When birds come to the farm only during certain periods of the day such as morning and evening, employing scaring efforts only during those periods may be adequate. Scaring programs to deter pelicans, night herons, and to a lesser degree, great blue herons may have to be conducted at night as well as during the day because these species feed at night.
Scaring programs should be started when birds first arrive, before they establish feeding habits at aquaculture ponds. On facilities that suffer chronic cormorant depredation in winter, a scaring program should be started in the fall when the first birds arrive.
Cormorants have reportedly stopped coming to some farms for a month or more after initial aggressive scaring efforts. Birds arriving later in the season often follow those that are already present to feeding areas. Conditioning the early birds to avoid production ponds may thus reduce damage by later arrivals.
Control measures may have to be applied throughout the season at farms located in major daily flight paths of fish-eating birds or near large roosting areas.
Cormorant roost dispersal programs:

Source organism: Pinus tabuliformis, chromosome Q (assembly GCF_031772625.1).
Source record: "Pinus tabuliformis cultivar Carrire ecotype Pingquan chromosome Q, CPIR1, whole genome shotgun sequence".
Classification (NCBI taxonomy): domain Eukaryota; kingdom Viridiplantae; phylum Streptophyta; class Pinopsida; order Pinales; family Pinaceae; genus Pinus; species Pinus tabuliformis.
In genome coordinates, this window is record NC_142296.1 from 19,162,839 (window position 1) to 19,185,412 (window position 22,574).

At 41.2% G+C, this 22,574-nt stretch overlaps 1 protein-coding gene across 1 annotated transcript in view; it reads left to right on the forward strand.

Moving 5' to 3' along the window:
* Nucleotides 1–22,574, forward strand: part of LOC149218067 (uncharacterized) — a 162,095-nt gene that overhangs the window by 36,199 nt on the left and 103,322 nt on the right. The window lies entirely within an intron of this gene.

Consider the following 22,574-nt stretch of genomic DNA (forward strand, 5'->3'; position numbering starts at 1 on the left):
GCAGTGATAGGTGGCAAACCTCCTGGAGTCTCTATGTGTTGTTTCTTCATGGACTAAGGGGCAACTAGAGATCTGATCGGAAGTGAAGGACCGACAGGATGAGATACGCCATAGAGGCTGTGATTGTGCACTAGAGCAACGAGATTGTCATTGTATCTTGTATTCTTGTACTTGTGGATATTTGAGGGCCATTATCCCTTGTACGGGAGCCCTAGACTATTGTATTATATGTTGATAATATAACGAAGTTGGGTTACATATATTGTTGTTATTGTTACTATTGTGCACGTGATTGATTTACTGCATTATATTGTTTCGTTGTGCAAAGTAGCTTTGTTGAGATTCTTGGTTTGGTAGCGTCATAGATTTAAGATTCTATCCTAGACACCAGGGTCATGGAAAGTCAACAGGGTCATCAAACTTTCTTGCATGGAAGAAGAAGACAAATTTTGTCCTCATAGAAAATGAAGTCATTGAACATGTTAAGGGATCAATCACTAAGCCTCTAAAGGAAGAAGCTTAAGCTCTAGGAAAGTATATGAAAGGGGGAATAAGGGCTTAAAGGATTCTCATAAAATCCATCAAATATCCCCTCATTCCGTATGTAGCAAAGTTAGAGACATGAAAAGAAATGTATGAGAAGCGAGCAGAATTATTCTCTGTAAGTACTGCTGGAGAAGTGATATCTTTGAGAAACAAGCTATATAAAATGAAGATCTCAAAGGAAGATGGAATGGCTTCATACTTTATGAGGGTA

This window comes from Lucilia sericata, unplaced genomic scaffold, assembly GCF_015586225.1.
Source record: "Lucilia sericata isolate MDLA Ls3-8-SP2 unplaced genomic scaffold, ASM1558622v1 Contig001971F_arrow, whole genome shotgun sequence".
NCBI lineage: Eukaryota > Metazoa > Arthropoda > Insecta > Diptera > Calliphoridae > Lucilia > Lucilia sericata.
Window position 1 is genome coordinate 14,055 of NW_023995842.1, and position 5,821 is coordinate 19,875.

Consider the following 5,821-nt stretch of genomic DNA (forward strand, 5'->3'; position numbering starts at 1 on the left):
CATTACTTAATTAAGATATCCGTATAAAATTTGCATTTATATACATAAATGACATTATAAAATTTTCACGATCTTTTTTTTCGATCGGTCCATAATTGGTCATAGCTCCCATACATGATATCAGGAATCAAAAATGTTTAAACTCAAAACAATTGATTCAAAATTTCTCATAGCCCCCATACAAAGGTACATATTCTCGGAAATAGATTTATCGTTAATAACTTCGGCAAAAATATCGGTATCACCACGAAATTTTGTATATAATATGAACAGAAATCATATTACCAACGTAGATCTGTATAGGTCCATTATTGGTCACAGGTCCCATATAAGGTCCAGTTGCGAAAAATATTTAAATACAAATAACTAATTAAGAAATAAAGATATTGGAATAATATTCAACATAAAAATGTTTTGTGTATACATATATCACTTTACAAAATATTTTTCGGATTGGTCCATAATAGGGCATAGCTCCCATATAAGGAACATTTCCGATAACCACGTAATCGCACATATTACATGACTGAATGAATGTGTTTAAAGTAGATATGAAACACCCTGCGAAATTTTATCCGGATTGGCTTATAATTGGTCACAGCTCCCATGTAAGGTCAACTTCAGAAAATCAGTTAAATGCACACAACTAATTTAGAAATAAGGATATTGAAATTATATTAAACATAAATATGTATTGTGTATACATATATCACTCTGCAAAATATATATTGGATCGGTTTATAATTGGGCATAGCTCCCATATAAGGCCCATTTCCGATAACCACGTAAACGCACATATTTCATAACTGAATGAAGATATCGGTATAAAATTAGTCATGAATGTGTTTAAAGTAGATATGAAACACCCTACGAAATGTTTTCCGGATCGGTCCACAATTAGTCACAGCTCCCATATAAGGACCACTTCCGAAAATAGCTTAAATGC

Dispersing cormorants from night roosts can reduce depredation at nearby aquaculture farms. The number of cormorants visiting fish farms near roosts can be reduced by 70 to 90 percent when roost dispersal programs are implemented.
Dispersing birds from night roosts can be logistically difficult because it requires from one to eight people firing pyrotechnics for approximately 2 hours as birds arrive in the evening. Cormorants usually abandon roost sites, at least temporarily, after 2 or 3 consecutive nights of harassment with pyrotechnics.
For best results, night roosts should be patrolled weekly to prevent birds from returning, and all roost sites within a 15-mile radius of fish production areas should be harassed simultaneously.
Roost dispersal will not eliminate the need to harass birds on ponds, but it will substantially reduce the amount of harassment needed on farms where birds are causing severe problems.
Gary A. Littauer , James F. Glahn , David S. Reinhold and Martin W. Brunson